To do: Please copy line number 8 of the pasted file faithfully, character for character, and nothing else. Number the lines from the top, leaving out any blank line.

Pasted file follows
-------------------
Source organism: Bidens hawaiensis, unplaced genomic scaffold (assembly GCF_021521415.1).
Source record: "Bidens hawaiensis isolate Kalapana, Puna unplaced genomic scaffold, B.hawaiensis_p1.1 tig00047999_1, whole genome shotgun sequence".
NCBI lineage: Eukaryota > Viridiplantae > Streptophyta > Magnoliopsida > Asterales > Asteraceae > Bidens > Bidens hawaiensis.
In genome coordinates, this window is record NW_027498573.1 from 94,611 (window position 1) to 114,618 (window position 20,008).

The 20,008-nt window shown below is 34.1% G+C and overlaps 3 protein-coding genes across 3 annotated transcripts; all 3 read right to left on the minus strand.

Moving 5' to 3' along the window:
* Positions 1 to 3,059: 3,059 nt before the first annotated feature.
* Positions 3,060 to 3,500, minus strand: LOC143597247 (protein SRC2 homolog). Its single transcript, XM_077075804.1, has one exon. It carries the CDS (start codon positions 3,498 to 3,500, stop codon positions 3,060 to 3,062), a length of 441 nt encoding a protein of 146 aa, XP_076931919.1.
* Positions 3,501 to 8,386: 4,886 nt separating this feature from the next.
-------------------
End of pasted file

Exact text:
* Positions 3,060 to 3,500, minus strand: LOC143597247 (protein SRC2 homolog). Its single transcript, XM_077075804.1, has one exon. It carries the CDS (start codon positions 3,498 to 3,500, stop codon positions 3,060 to 3,062), a length of 441 nt encoding a protein of 146 aa, XP_076931919.1.